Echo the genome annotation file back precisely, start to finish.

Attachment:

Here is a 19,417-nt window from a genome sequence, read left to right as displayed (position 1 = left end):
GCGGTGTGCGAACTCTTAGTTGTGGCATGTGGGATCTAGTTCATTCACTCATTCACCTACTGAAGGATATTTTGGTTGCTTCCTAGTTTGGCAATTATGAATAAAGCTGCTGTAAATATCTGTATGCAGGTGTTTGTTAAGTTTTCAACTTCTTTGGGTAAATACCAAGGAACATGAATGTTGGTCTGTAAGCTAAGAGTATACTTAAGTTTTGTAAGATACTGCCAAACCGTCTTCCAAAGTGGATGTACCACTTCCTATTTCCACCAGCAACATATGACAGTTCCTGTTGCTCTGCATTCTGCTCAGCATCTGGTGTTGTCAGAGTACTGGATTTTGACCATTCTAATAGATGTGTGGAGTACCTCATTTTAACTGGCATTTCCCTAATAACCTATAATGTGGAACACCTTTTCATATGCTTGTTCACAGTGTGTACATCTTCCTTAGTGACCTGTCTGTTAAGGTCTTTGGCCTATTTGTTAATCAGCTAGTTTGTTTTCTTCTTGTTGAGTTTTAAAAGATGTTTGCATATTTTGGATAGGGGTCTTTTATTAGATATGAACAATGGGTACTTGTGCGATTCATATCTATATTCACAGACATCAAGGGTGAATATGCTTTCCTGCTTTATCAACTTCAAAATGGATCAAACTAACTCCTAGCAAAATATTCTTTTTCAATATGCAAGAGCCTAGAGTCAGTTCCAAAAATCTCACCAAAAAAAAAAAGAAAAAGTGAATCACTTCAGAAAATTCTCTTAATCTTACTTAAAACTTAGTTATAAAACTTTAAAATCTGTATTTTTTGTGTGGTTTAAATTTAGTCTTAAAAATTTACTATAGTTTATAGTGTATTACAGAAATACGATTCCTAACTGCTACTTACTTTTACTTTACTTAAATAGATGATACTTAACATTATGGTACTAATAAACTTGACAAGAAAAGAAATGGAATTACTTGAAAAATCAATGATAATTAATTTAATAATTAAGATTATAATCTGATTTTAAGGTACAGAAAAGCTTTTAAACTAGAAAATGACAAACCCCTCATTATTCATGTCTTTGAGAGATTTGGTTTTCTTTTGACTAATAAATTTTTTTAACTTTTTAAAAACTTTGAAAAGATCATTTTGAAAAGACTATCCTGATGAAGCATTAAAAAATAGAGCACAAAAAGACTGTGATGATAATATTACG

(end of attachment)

Here is a 19,417-nt window from a genome sequence, read left to right as displayed (position 1 = left end):
GCGGTGTGCGAACTCTTAGTTGTGGCATGTGGGATCTAGTTCATTCACTCATTCACCTACTGAAGGATATTTTGGTTGCTTCCTAGTTTGGCAATTATGAATAAAGCTGCTGTAAATATCTGTATGCAGGTGTTTGTTAAGTTTTCAACTTCTTTGGGTAAATACCAAGGAACATGAATGTTGGTCTGTAAGCTAAGAGTATACTTAAGTTTTGTAAGATACTGCCAAACCGTCTTCCAAAGTGGATGTACCACTTCCTATTTCCACCAGCAACATATGACAGTTCCTGTTGCTCTGCATTCTGCTCAGCATCTGGTGTTGTCAGAGTACTGGATTTTGACCATTCTAATAGATGTGTGGAGTACCTCATTTTAACTGGCATTTCCCTAATAACCTATAATGTGGAACACCTTTTCATATGCTTGTTCACAGTGTGTACATCTTCCTTAGTGACCTGTCTGTTAAGGTCTTTGGCCTATTTGTTAATCAGCTAGTTTGTTTTCTTCTTGTTGAGTTTTAAAAGATGTTTGCATATTTTGGATAGGGGTCTTTTATTAGATATGAACAATGGGTACTTGTGCGATTCATATCTATATTCACAGACATCAAGGGTGAATATGCTTTCCTGCTTTATCAACTTCAAAATGGATCAAACTAACTCCTAGCAAAATATTCTTTTTCAATATGCAAGAGCCTAGAGTCAGTTCCAAAAATCTCACCAAAAAAAAAAAGAAAAAGTGAATCACTTCAGAAAATTCTCTTAATCTTACTTAAAACTTAGTTATAAAACTTTAAAATCTGTATTTTTTGTGTGGTTTAAATTTAGTCTTAAAAATTTACTATAGTTTATAGTGTATTACAGAAATACGATTCCTAACTGCTACTTACTTTTACTTTACTTAAATAGATGATACTTAACATTATGGTACTAATAAACTTGACAAGAAAAGAAATGGAATTACTTGAAAAATCAATGATAATTAATTTAATAATTAAGATTATAATCTGATTTTAAGGTACAGAAAAGCTTTTAAACTAGAAAATGACAAACCCCTCATTATTCATGTCTTTGAGAGATTTGGTTTTCTTTTGACTAATAAATTTTTTTAACTTTTTAAAAACTTTGAAAAGATCATTTTGAAAAGACTATCCTGATGAAGCATTAAAAAATAGAGCACAAAAAGACTGTGATGATAATATTACG